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A carrot and stick approach to discipline to discipline self-dealing by controlling shareholders

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46 pages

This paper presents an innovative approach to the regulation of self-dealing by controlling shareholders. Our proposal is grounded on the identification -through the lenses of economic analysis- of the shortcomings inherent in the existing legal solutions, ranging from the absolute prohibition of self-dealing, to the prohibition of voting with conflicting interests, or to the imposition of fairness duties to the majority shareholders. We present our proposal for an alternative regulation, based on the use of options, in a two period game between the controlling shareholder, who is able to pursue an identifi ed selfdealing opportunity, and the minority shareholders, who desire to determine the merits of this business opportunity. We show that our regulatory proposal is more efficient than existing regulation in the circumstances of our model. The enhanced efficiency of our proposed regime is mainly due to two novel characteristics of our approach. First, it takes advantage of the repeated nature of the relationship between the controller and the corporation. In particular, our proposal implies that obtaining future private benefits requires limiting current private benefits. By doing this we can provide at no cost an additional incentive that aligns the interest of the controller with that of the small shareholders. Second, we allow the controller to determine the level of private benefits that he will extract in each period and apply an automatic penalty for excessive levels. By doing this we eliminate both the costs of collective action, and the costs of legal action that critically affect the outcome of the existing regulatory regimes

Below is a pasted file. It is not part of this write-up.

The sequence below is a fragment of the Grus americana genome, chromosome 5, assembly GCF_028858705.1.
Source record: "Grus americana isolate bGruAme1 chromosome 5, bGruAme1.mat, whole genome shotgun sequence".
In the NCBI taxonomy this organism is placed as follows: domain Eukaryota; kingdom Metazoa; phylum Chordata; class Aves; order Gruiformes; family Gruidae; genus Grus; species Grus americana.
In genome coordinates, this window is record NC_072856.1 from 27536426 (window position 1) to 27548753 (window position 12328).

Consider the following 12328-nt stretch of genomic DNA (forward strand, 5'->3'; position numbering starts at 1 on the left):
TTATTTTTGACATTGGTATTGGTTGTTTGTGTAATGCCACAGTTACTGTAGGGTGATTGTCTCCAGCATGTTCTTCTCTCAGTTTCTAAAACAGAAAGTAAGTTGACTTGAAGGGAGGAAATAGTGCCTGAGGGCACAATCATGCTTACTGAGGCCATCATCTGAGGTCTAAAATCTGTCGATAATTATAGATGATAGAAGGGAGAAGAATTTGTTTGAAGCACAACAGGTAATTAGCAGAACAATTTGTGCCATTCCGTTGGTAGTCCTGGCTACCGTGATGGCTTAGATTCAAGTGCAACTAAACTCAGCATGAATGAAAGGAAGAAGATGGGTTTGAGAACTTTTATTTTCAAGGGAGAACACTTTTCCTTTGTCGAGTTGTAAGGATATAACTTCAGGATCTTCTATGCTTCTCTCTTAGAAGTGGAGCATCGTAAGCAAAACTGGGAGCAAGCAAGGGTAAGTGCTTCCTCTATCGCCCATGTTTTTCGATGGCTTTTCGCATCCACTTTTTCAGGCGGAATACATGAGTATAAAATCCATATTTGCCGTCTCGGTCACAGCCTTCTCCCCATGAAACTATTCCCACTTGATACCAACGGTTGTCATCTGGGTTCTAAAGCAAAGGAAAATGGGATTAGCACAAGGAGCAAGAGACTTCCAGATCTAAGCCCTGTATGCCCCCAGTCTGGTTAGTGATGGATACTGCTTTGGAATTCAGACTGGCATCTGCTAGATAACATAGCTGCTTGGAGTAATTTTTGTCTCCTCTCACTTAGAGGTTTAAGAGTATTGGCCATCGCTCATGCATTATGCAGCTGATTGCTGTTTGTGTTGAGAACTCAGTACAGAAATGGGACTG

This research is supported by a research grant from the Dirección General de Universidades de la Comunidad de Madrid (DGUCMME 2008/00059/002)
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© María Gutiérrez and María Isabel Saez 2010. Allrights reserved. Short sections of text, not to exceedtwo paragraphs, may be quoted without explicit per-mission provided that full credit, including © notice,is given to the source.This paper can be downloaded without charge from:http://ssrn.com/abstract=1549403www.ecgi.org/wp
Law Working Paper N°. 138/2010January 2010
A Carrot and Stick Approachto Discipline Self-dealing byControlling Shareholders
María GutiérrezUniversidad Carlos III and ECGIMaría Isabel SaezUniversidad Autónoma de Madrid
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This research is supported by a research grant from the Dirección General de Universidades de laComunidad de Madrid (DGUCMME 2008/00059/002).The authors wish to thank Andres Almazán, Fernando Gómez Pomar, Bing Guo, Claire Hill, JavierLuque Pérez, Eduardo Melero, Petya Platikanova and Pablo Ruiz Verdú for their helpful comments.We also thank seminar audiences at EALE 2009, JEI 2009, XVII Foro de Finanzas and UnversidadCarlos III for many useful comments. A previous version of this paper won the CNMV price for bestpaper on nancial regulation presented at the XVIIForo deFinanzas.©María Gutiérrez and María Isabel Saez 2010. All rights reserved. Short sections of text, notto exceed two paragraphs, may be quoted without explicit permission provided that full credit,including © notice, is given to the source.
ECGI Working Paper Series in Law
María GutiérrezMaría Isabel Saez
Working Paper N°. 138/2010January 2010
A Carrot and Stick Approach to DisciplineSelf-dealing by Controlling Shareholders